What about even noticing a cadre of people with disabilities who function as interns / volunteers in any Supervisor’s office? The Mayor’s Office
on Disability hasn’t received any request from any Supe. to solicit volunteers or interns from amongst those agencies who work for and with
the disabled. Does the emptiness and resounding NO offer a hint at how inclusive are our elected officials? We are not there, so our experience
and views are not part of the thinking and analyses that flows through City Hall.

This failure to consider the disabled for employment is far more pervasive than just amongst Supervisors. For nearly a decade, ALL heads
of MTA or DPT [ the now-departing Michael Burns and all recent former heads of DPT–Fred Hamdun, Stuart Sunshine [ heir apparent to Michael
Burns ], and Bill Maher all absolutely refused to implement a state law authorizing hiring the disabled to specifically enforce parking
violations affecting access–such as violations of blue zones, bus zones, + / or blocking a crosswalk. Why? Each claimed, without any evidence or research to back it up, that they were acting out of concern for the physical safety of the disabled. Similalry, all versions of the now
defunct Parking & Traffic Commission ignored this hiring and enforcement opportunity when presented with it. Managers and commissioners alike
claimed we disabled would be assaulted by irate drivers getting a ticket. Which means each of these managers accept this behavior as a common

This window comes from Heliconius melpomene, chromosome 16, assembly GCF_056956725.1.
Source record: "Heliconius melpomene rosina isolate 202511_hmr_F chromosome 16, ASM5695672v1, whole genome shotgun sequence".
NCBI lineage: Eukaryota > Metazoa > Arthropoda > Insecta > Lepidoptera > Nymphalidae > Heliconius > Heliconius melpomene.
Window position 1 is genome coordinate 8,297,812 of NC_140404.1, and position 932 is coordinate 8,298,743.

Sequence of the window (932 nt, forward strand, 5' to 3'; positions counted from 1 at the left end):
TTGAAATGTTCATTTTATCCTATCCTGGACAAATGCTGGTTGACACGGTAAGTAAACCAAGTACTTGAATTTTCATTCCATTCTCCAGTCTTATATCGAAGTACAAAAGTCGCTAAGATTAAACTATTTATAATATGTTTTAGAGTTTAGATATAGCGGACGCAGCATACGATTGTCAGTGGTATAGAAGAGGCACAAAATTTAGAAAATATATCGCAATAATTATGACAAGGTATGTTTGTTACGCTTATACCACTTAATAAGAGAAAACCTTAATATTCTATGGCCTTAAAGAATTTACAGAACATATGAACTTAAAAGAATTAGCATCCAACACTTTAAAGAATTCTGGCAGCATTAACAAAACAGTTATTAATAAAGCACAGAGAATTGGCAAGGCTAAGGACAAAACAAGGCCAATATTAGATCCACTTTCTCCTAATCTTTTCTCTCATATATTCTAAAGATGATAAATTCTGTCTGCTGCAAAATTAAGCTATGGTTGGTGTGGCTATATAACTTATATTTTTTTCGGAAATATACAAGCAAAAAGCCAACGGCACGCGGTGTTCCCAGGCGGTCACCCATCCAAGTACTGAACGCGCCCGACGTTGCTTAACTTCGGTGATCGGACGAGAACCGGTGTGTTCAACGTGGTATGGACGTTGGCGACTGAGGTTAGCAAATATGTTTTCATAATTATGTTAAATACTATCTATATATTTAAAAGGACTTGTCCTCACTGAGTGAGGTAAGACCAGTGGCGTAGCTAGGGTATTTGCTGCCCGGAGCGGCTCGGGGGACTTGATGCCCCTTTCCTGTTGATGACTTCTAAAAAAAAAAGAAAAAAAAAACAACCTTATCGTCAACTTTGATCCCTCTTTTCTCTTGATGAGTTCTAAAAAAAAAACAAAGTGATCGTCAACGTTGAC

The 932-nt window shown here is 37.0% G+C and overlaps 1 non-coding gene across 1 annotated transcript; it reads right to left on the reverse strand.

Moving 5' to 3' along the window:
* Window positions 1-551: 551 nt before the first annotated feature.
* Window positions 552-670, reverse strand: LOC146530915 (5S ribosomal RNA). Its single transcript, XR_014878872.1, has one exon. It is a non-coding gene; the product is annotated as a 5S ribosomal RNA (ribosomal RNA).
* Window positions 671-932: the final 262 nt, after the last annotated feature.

hazard of the job. Somehow it’s okay to allow the able-bodied Parking Control Officer to be assaulted but not the disabled PCO? Isn’t that
itself a form of discrimination?

These managers all exhibit patronizing attitudes–looking out for the safety of people with disabilities because we can’t defend ourselves against bullying scofflaw drivers; yet they also refuse to allocate the staff to enforce access laws in a timely way. It may also be that they are reluctant to have DPT employees who will efficiently and effectively enforce all traffic violations. I’ve made informal surveys of the
parking practices within a few blocks of City Hall and noted I could write nearly half a million dollars of tickets a year for parking violations in the greater Civic Center area. So, is it also partly a fear that hiring the disabled might result in the cars of important people regularly getting tickets? What could the city have done with such extra revenue if we disabled had been hired years ago to enforce parking violations that affect access?

Which goes to the question of the learning ability of most politically-minded fully able-bodied people. Listen to the words used to exemplify a statement about promoting diversity. How often does one hear the disabled as automatically
included in the groups that are seen to be necessary example of diversity and inclusiveness?

Language reflects experience. Lack of continually including the disabled in discussions on diversity reflects the denial and avoidance of the fully able-bodied.

We’re not automatically included in anything in city services. This even goes to the ability to organize an effective voting bloc. Still
fully-accessible voting technology is either not certified for use or considered too expensive. Somehow, the civil rights of the disabled to a
secret ballot can be delayed or circumvented if there’s some unspecified level of costs attached. So, it’s a case of: We can have the same
rights the fully able-bodied do IF implementation doesn’t cost too much? What type of civil rights approach is that—rights can only be worth
implementing if the “haves” don’t suffer any reductions when considering including those who “have not”?

Such is the state of inclusiveness, the sham of diversity, and the obliviousness about the disabled at City Hall.